(One memorable late Thursday night in Atlanta, I helped one man who said he needed transmission fluid. In the process, nine more came to me within 15 minutes -- needing everything from a quarter for a pay phone to drive-through food at Taco Bell. Even before "Fourthmeal," I was providing fifths and sixths.)
"I don't have anything for your dog," I admitted to Gideon as we reached my car. "I've never come across a beggar with a dog before."
"I have plenty of food for the dog," Gideon answered. This brought the walk to a sudden screeching halt. But after thinking a moment, I realized Gravy Train probably isn't recommended for grown-ups.
"You have food for the dog, but not for you?!"
"I make sure my pet is fed." Even if he and his girlfriend have to beg like animals for other people's crumbs....
"If you can't afford dinner, maybe you should give up the dog," I told Gideon. "Do you think animals are more important than humans?"
"Of course not," Gideon said -- thus proving he wasn't a member of People for the Ethical Treatment of Animals.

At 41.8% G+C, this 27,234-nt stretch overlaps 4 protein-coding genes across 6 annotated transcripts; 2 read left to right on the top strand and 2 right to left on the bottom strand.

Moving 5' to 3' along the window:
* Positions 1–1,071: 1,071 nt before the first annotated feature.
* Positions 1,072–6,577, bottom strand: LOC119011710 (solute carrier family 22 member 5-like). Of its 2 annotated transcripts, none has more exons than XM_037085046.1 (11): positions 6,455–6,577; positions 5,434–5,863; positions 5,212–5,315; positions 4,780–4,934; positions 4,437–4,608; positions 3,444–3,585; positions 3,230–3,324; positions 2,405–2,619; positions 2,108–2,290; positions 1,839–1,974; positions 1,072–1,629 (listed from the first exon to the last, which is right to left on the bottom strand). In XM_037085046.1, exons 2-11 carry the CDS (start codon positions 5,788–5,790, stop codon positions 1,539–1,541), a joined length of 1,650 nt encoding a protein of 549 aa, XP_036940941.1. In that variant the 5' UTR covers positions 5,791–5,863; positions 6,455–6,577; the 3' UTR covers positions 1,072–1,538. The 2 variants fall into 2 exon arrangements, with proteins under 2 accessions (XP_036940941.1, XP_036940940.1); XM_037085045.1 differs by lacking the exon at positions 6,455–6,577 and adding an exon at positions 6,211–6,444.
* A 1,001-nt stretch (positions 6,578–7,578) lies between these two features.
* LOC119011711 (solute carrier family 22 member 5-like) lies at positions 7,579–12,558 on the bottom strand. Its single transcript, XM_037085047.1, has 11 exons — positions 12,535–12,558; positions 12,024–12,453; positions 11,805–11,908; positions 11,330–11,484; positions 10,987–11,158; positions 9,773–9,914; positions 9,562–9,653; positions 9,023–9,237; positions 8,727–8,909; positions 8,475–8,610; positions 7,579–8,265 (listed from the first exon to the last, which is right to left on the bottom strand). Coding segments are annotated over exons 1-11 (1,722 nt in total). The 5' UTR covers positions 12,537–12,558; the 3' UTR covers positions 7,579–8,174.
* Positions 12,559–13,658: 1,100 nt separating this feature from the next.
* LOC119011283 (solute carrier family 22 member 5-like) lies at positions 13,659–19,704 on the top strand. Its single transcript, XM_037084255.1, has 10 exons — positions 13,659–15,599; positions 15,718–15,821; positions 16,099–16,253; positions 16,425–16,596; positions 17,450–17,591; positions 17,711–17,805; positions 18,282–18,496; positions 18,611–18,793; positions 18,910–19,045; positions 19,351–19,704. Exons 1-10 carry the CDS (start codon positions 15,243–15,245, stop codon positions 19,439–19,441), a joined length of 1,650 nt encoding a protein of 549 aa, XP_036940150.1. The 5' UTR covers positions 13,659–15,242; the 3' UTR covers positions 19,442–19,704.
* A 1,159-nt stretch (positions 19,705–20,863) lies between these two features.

Gideon explained he couldn't give up the dog because it's willing to be a companion and show him love. I decided not to pursue that reasoning any farther. But somehow I don't think the House of Mercy keeps a kennel on the side for people in this situation.
Longtime blog readers know I keep "beggar bags" in my car for cases such as this. I pulled out two of the three in my trunk and gave them to Gideon. Then we both went on our way -- and I drove home without going back to Broadway, to see if someone else had smothered the girlfriend with "Momma's Love."
Under the proposed Columbus panhandling ordinance, what I encountered Saturday night would become illegal. Gideon asked for help well after the 8:00 p.m. nightly deadline, and his girlfriend made it an illegal "group beg." I hope these rules are posted in plain sight at the Greyhound bus station, so all the other newcomers know.
But I'm only counting Gideon as one beggar, since the girlfriend never spoke up. The first beggar to cross my path this year actually happened three weeks ago near the bus station. A man crossed Veterans Parkway as I walked home after leaving my car at a repair shop. I suppose I should have disqualified him on the spot for jaywalking....
That man said he needed 85 cents for bus fare, to get to the Veterans Administration clinic on 13th Street for a ride to Tuskegee. Trouble was, he stopped me at around 9:30 on a Sunday morning - and METRA doesn't run on Sundays. He wanted the money on Sunday for a Monday morning bus ride. Considering he was walking, he could have reached the clinic in a day.